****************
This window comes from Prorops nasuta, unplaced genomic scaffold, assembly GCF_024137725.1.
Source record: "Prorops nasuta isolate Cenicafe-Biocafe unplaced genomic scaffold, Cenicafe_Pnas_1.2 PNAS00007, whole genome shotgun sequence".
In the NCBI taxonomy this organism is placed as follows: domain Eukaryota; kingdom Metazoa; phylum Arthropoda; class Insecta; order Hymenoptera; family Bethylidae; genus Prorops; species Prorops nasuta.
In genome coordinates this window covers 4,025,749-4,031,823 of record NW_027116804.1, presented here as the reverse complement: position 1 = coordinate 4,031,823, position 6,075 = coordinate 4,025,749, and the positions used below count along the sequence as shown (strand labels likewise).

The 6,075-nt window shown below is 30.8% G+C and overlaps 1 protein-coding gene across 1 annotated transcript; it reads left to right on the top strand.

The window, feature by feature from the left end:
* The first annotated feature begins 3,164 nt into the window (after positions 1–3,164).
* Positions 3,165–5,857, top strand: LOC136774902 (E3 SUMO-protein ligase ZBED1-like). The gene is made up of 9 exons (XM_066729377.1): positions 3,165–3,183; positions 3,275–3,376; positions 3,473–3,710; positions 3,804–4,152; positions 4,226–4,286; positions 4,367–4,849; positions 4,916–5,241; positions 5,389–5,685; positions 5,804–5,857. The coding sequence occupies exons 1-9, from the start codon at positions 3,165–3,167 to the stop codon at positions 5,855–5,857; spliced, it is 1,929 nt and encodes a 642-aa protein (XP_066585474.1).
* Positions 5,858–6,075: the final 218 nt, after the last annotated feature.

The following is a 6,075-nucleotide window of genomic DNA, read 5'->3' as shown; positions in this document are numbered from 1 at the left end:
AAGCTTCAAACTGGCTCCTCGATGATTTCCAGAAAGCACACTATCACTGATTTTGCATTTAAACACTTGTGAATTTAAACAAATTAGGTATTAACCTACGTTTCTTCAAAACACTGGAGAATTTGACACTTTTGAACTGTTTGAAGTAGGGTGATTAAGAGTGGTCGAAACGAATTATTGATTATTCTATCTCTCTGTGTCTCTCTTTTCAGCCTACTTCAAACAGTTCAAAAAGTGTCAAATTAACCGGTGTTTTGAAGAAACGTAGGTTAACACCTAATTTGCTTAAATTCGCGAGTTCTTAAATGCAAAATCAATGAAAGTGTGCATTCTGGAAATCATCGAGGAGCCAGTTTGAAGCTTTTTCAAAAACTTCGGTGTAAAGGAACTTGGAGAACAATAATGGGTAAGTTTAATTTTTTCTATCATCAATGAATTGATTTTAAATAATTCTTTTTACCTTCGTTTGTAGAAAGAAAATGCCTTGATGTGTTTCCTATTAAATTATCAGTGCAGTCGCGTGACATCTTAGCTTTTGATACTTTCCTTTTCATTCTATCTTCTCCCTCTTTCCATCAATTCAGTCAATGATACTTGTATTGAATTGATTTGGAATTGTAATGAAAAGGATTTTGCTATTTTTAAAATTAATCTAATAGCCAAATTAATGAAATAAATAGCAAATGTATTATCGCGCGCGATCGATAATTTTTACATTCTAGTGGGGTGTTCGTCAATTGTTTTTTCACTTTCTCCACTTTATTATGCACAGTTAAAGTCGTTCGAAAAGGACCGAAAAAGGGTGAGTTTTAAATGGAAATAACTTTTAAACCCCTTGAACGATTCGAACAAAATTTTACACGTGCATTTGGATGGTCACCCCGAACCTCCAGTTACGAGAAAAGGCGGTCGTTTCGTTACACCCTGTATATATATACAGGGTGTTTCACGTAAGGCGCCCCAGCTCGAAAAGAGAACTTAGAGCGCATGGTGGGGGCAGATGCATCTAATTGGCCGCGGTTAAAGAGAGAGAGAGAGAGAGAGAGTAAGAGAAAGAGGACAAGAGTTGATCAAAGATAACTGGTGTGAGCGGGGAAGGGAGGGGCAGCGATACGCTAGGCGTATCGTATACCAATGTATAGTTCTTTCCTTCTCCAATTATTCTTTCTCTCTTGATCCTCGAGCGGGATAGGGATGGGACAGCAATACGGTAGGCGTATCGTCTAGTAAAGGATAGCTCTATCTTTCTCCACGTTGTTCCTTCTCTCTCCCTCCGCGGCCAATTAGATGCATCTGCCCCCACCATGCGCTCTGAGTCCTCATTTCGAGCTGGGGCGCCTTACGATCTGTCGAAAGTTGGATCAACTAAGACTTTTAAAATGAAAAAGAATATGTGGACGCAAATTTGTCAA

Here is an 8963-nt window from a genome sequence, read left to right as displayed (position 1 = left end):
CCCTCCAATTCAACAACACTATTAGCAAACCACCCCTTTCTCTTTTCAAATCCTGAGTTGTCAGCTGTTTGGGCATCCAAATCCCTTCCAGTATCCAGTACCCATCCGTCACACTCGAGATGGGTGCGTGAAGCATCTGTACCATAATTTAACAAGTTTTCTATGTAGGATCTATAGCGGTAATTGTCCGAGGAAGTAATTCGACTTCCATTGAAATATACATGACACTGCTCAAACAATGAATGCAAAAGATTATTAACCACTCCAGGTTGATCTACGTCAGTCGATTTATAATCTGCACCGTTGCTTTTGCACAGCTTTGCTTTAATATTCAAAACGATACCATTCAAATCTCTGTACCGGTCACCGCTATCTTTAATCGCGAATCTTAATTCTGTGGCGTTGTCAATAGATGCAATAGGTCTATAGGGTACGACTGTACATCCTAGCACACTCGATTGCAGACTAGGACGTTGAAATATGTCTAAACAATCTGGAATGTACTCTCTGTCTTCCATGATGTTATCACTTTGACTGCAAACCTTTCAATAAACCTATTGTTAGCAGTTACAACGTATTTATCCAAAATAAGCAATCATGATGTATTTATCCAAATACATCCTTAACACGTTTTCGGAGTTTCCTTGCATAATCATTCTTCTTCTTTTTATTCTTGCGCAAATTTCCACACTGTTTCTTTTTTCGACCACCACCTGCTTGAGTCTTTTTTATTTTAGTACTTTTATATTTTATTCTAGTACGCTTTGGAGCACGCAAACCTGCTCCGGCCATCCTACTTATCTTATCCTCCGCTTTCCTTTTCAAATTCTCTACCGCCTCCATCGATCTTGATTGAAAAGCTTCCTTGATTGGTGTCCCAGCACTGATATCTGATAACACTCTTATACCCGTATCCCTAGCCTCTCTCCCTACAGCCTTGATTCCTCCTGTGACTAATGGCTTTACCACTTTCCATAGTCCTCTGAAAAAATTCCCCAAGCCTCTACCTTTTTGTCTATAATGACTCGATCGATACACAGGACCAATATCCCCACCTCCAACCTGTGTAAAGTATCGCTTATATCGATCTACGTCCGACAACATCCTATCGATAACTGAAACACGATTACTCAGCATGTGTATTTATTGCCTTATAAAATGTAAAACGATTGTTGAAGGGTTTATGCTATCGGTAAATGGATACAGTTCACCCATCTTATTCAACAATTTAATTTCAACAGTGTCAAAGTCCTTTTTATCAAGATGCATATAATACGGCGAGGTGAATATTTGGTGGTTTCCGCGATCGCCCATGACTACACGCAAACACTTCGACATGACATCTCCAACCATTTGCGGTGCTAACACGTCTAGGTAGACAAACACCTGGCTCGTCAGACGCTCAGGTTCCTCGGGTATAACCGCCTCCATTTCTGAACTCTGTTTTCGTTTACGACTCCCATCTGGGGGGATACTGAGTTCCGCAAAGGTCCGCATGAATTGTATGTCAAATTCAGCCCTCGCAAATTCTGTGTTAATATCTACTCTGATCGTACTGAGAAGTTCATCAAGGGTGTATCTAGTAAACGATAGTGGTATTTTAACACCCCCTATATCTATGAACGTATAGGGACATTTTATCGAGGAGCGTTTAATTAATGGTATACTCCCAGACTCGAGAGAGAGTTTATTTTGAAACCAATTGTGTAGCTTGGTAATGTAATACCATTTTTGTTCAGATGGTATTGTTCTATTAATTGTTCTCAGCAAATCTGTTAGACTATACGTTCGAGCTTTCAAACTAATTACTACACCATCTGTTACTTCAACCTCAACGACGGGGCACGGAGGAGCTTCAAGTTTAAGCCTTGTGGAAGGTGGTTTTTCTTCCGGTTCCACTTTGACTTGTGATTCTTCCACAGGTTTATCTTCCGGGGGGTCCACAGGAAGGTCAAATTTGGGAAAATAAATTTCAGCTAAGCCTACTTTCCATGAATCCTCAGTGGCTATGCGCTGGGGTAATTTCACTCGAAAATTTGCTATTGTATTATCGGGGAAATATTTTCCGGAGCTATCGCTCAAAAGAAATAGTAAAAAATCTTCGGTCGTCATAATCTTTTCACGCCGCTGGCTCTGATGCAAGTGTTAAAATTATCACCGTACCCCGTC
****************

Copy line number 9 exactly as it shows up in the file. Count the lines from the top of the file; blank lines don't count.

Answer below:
* Positions 5,858–6,075: the final 218 nt, after the last annotated feature.